I would write a little exe that was marked to run only in 32-bit mode. This exe would take a command line argument of the name of the file to read and the name of a temp file to write to. I would use Jet to load the csv/xls, then put the data into an array of arrays, and use the xml serializer to write the data to the temp file.

Then when I need to load/convert a csv/xls file, I would do the following:

object[][] ConvertFile(string csvOrXlsFile)
    var output = System.IO.Path.GetTempFileName();
        var startinfo = new System.Diagnostics.ProcessStartInfo("convert.exe",
            string.Format("\"{0}\" \"{1}\"", csvOrXlsFile, output));

        System.Diagnostics.Process proc = new System.Diagnostics.Process();
        proc.StartInfo = startinfo;


        var serializer = new System.Xml.Serialization.XmlSerializer(typeof(object[][]));
        using (var reader = System.IO.File.OpenText(output))
            return (object[][])serializer.Deserialize(reader);
        if (System.IO.File.Exists(output))
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I like this option, it keeps things as clean as possible. Its rare that you'll need to be running x64 for converting a flat file to your internal data object; however, it is likely you'd want to take advantage of x64 once you have the data in your internal data objects. –  Nate May 22 '09 at 19:46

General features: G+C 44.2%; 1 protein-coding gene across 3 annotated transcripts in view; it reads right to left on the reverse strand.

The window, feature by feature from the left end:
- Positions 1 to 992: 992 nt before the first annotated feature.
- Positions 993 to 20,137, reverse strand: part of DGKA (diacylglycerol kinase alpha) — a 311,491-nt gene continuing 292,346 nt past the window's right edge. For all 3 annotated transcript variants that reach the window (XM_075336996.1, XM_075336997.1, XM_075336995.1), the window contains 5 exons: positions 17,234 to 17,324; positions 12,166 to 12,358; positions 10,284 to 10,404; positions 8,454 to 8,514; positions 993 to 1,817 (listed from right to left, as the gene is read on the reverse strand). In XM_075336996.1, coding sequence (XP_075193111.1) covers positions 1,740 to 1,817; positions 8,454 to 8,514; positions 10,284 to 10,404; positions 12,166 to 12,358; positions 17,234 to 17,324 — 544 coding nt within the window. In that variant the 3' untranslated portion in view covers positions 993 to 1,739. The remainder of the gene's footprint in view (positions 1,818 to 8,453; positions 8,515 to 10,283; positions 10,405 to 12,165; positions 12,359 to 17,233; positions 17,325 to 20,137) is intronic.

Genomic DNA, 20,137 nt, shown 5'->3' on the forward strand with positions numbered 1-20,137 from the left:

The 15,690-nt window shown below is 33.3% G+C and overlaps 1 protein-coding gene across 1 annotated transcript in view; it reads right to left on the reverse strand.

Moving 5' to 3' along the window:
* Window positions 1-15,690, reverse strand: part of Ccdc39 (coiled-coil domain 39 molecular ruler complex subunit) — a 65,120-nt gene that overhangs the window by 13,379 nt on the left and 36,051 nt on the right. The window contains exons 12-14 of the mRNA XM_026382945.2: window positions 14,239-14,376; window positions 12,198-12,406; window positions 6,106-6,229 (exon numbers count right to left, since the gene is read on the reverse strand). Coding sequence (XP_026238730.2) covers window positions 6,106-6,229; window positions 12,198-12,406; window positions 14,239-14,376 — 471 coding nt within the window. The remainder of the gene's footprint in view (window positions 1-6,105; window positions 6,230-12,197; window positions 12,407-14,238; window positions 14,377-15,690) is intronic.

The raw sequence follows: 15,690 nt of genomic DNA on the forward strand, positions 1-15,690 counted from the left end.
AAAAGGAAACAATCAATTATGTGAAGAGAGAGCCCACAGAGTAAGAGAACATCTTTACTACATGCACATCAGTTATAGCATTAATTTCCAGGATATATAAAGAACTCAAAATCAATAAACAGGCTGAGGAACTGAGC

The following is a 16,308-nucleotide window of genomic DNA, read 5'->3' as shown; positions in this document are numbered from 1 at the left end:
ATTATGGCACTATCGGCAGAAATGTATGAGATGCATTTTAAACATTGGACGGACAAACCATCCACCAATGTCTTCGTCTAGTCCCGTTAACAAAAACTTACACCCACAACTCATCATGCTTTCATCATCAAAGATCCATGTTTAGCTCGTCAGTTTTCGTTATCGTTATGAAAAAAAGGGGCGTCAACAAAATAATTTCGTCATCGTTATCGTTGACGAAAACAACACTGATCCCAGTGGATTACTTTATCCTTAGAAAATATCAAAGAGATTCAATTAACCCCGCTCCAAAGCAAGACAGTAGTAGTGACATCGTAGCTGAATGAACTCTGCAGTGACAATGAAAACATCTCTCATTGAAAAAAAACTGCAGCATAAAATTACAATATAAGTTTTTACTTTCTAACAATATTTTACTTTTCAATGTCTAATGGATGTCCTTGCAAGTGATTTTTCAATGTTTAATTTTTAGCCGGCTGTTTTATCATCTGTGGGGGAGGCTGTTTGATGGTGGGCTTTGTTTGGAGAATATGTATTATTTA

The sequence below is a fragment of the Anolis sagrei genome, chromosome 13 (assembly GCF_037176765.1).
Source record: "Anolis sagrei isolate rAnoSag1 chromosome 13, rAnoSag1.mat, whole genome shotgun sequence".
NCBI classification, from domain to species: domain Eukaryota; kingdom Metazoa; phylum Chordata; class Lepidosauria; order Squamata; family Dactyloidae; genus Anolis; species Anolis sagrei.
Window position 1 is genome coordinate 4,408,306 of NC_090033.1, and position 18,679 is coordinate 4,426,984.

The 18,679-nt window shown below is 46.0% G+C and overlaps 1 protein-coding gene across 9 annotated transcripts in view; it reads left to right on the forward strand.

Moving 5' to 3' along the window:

You could try the FileHelpers library for your flat-file parsing. Works amazingly well.

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Thanks Christopher... I did consider FileHelpers, but LGPL is still undesirable to include in a commercial code base as far as I can tell... –  John Weldon May 18 '09 at 17:59
According to the FileHelpers source code for handling Excel files, it makes use of AdoDB which is restricted to 32bit apps. See ExtractDataTable function for additional info. –  Alex Nolasco Mar 25 '10 at 18:47
@AlexanderN I don't see the source code but I tried with a 64 bits application to read an Excel file and it works perfectly. The same problem with my own old code using Ado throw an exception. –  Samuel Feb 12 '13 at 19:57
+1 for this nice library. I love the way I can automap the column of the excel file with properties of my class; it save me a lot of time! –  Samuel Feb 12 '13 at 19:58

SpreadsheetGear for .NET can read and write .csv / .xls / .xlsx workbooks (and more) and supports 64 bit .NET 2.0+. SpreadsheetGear can be distributed royalty free with your shrink wrap applications.

You did not specify whether your application is WinForms or ASP.NET but SpreadsheetGear works with either. You can see live ASP.NET (C# & VB) samples here, learn about the WinForms samples here and download a free trial here if you want to try it yourself.

Disclaimer: I own SpreadsheetGear LLC

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Sounds interesting Joe. Thanks! –  John Weldon Jul 10 '09 at 15:26

You can use Microsoft Access Database Engine 2010 Redistributable to read and write csv, xls access etc. There is a 32 and 64 bit version of each driver.